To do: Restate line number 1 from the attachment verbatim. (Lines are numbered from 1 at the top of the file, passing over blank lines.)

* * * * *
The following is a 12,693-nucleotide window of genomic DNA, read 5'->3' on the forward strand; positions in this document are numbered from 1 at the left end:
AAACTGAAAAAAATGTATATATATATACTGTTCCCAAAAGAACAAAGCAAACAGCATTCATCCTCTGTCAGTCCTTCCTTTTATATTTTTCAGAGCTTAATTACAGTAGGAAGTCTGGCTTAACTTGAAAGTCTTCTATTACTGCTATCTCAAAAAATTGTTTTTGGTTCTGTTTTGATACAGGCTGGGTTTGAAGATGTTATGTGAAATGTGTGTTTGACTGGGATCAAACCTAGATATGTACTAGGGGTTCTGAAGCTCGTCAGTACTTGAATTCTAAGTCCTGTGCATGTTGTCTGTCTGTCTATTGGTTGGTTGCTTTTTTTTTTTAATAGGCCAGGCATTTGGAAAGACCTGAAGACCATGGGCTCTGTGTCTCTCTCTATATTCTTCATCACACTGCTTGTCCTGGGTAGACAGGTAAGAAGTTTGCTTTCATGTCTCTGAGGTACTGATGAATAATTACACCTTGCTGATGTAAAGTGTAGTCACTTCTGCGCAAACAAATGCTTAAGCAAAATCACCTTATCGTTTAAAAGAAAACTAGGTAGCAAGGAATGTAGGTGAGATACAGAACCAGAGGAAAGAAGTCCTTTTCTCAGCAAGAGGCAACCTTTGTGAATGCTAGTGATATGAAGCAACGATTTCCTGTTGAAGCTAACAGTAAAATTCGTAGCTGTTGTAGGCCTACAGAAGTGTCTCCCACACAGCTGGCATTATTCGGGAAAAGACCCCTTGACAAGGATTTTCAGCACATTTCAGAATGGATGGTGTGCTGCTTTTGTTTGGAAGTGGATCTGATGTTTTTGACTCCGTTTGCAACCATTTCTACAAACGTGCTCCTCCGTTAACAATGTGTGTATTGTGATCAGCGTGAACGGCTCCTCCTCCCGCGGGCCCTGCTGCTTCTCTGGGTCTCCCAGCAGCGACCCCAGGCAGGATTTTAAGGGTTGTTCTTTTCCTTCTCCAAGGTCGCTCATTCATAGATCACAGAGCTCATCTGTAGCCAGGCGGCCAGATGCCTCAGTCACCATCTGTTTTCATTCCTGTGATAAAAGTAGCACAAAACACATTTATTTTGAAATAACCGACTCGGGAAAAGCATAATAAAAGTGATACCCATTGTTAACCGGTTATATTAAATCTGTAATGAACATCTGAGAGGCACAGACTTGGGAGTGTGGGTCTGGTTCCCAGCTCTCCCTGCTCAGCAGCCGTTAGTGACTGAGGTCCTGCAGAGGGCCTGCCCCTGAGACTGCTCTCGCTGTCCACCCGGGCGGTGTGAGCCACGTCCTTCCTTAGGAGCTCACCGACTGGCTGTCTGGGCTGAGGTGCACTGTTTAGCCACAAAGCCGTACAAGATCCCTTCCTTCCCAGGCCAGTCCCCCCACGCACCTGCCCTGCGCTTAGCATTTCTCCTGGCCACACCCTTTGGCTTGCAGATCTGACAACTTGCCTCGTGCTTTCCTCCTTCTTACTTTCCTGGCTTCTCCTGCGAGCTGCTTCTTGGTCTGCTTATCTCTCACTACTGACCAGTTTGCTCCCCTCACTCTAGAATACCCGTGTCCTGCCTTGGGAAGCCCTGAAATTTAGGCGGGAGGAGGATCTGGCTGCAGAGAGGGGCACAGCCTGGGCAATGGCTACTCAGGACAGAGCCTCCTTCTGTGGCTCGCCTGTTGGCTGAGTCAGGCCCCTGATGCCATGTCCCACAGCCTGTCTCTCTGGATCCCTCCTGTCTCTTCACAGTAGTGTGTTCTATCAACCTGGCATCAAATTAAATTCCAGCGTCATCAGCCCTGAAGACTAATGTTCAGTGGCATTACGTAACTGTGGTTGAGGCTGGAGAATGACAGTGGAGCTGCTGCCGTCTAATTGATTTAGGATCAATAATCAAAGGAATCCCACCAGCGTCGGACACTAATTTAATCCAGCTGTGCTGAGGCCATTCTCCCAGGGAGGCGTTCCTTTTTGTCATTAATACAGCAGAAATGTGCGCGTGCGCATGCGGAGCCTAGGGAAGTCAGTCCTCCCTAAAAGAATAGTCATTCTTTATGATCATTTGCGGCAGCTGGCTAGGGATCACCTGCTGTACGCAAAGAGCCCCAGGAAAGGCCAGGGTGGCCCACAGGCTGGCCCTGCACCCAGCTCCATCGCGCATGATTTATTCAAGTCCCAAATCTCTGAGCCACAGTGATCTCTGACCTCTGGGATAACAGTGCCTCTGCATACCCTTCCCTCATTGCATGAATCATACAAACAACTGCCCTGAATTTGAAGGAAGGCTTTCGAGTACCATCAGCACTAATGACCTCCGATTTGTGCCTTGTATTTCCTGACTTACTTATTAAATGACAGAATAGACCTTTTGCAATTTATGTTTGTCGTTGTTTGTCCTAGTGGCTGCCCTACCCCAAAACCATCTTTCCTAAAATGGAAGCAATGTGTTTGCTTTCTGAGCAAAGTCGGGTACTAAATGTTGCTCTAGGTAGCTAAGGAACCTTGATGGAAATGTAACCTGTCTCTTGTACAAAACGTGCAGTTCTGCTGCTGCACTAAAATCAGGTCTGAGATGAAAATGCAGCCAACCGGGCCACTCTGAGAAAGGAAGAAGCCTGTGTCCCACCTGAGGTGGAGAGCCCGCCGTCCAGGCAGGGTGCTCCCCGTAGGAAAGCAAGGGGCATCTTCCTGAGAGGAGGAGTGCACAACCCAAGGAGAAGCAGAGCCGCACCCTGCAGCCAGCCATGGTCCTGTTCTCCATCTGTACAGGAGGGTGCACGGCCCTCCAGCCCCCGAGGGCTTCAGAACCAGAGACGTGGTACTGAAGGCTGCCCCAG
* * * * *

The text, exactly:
The following is a 12,693-nucleotide window of genomic DNA, read 5'->3' on the forward strand; positions in this document are numbered from 1 at the left end: